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      Download the Game Design and Indie Game Marketing Freebook   07/19/17

      GameDev.net and CRC Press have teamed up to bring a free ebook of content curated from top titles published by CRC Press. The freebook, Practices of Game Design & Indie Game Marketing, includes chapters from The Art of Game Design: A Book of Lenses, A Practical Guide to Indie Game Marketing, and An Architectural Approach to Level Design. The GameDev.net FreeBook is relevant to game designers, developers, and those interested in learning more about the challenges in game development. We know game development can be a tough discipline and business, so we picked several chapters from CRC Press titles that we thought would be of interest to you, the GameDev.net audience, in your journey to design, develop, and market your next game. The free ebook is available through CRC Press by clicking here. The Curated Books The Art of Game Design: A Book of Lenses, Second Edition, by Jesse Schell Presents 100+ sets of questions, or different lenses, for viewing a game’s design, encompassing diverse fields such as psychology, architecture, music, film, software engineering, theme park design, mathematics, anthropology, and more. Written by one of the world's top game designers, this book describes the deepest and most fundamental principles of game design, demonstrating how tactics used in board, card, and athletic games also work in video games. It provides practical instruction on creating world-class games that will be played again and again. View it here. A Practical Guide to Indie Game Marketing, by Joel Dreskin Marketing is an essential but too frequently overlooked or minimized component of the release plan for indie games. A Practical Guide to Indie Game Marketing provides you with the tools needed to build visibility and sell your indie games. With special focus on those developers with small budgets and limited staff and resources, this book is packed with tangible recommendations and techniques that you can put to use immediately. As a seasoned professional of the indie game arena, author Joel Dreskin gives you insight into practical, real-world experiences of marketing numerous successful games and also provides stories of the failures. View it here. An Architectural Approach to Level Design This is one of the first books to integrate architectural and spatial design theory with the field of level design. The book presents architectural techniques and theories for level designers to use in their own work. It connects architecture and level design in different ways that address the practical elements of how designers construct space and the experiential elements of how and why humans interact with this space. Throughout the text, readers learn skills for spatial layout, evoking emotion through gamespaces, and creating better levels through architectural theory. View it here. Learn more and download the ebook by clicking here. Did you know? GameDev.net and CRC Press also recently teamed up to bring GDNet+ Members up to a 20% discount on all CRC Press books. Learn more about this and other benefits here.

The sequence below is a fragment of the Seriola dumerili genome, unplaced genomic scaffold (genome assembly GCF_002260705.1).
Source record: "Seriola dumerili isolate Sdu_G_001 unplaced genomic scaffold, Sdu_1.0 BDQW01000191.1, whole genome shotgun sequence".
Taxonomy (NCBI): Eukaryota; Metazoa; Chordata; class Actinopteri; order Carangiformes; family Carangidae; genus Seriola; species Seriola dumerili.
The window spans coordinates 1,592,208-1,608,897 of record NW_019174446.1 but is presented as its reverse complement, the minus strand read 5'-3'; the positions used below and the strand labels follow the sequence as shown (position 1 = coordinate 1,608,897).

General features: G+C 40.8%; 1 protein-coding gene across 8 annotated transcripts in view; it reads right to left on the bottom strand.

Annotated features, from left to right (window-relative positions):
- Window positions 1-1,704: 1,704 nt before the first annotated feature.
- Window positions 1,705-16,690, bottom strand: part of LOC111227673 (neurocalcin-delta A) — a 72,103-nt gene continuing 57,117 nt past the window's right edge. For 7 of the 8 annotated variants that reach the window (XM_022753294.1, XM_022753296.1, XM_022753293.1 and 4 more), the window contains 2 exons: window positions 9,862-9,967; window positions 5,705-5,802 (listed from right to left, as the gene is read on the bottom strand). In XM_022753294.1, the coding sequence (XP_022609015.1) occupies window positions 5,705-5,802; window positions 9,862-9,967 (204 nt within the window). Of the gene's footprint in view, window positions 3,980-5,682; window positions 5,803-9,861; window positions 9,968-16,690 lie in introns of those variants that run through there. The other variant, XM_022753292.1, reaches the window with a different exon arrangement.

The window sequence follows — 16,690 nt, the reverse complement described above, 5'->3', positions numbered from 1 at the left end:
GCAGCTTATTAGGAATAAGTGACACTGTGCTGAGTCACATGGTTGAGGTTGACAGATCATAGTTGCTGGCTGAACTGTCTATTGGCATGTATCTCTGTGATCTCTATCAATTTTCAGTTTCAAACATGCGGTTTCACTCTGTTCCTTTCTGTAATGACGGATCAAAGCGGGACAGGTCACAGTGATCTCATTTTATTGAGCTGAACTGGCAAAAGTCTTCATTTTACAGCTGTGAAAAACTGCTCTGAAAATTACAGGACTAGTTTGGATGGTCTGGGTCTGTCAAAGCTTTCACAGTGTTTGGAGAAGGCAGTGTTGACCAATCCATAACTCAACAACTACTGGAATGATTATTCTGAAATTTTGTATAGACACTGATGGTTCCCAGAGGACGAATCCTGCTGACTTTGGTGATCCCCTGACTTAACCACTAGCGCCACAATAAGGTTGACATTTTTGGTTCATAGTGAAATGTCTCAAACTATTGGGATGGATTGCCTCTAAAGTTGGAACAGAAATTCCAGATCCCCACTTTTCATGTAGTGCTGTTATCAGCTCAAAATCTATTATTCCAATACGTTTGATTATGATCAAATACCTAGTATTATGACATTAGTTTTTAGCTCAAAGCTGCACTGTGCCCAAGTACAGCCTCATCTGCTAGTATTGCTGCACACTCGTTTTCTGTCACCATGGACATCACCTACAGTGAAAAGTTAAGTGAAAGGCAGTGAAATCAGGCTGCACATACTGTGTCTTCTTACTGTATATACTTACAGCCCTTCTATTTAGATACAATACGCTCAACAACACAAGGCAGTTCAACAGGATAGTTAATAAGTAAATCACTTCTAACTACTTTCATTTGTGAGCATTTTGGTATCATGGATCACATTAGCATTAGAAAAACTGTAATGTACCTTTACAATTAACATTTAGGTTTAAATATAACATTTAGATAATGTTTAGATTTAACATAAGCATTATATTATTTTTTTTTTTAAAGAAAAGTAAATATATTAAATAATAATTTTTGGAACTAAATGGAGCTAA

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AppStore and developer rights to a final product

2 posts in this topic


I found some info that after I'll send a game (iOS version) to an Apple to verify process, I'll lost at this moment an avaiability to public my game via other distribution channels. So I have a question for it. Is it related only to iOS version of my game, so I can still distribute for example an Android version via Google Play? I'm planning buy an apple developer account, but I need an replay for my question before it, because I wanna distribute my game also via Google Play and via my site (PC versions for Windows,Linux and MacOSX).

And second question. Can someone tell me how this paragraph looks in practice (this is part of Apple iOS SDK license):
[quote]Apple works with many application and software developers and some of their products may be
similar to or compete with Your Applications. Apple may also be developing its own similar or
competing applications and products or may decide to do so in the future. To avoid potential
misunderstandings, Apple cannot agree, and expressly disclaims, any confidentiality obligations
or use restrictions, express or implied, with respect to any information that You may provide in
Program Agreement Page 15
connection with this Agreement or the Program, including information about Your Application,
Licensed Application Information and metadata (such disclosures will be referred to as “Licensee


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For the first one, yes you can make versions of your product for any OS that you want. Many applications are distributed both on Apple and Android stores, among others.

For the second question, it means that if anyone else makes something similar to your app you have no recourse. If you made a program that provides an awesome service, and three months later Apple provides a similar awesome service, you can't sue Apple over it.

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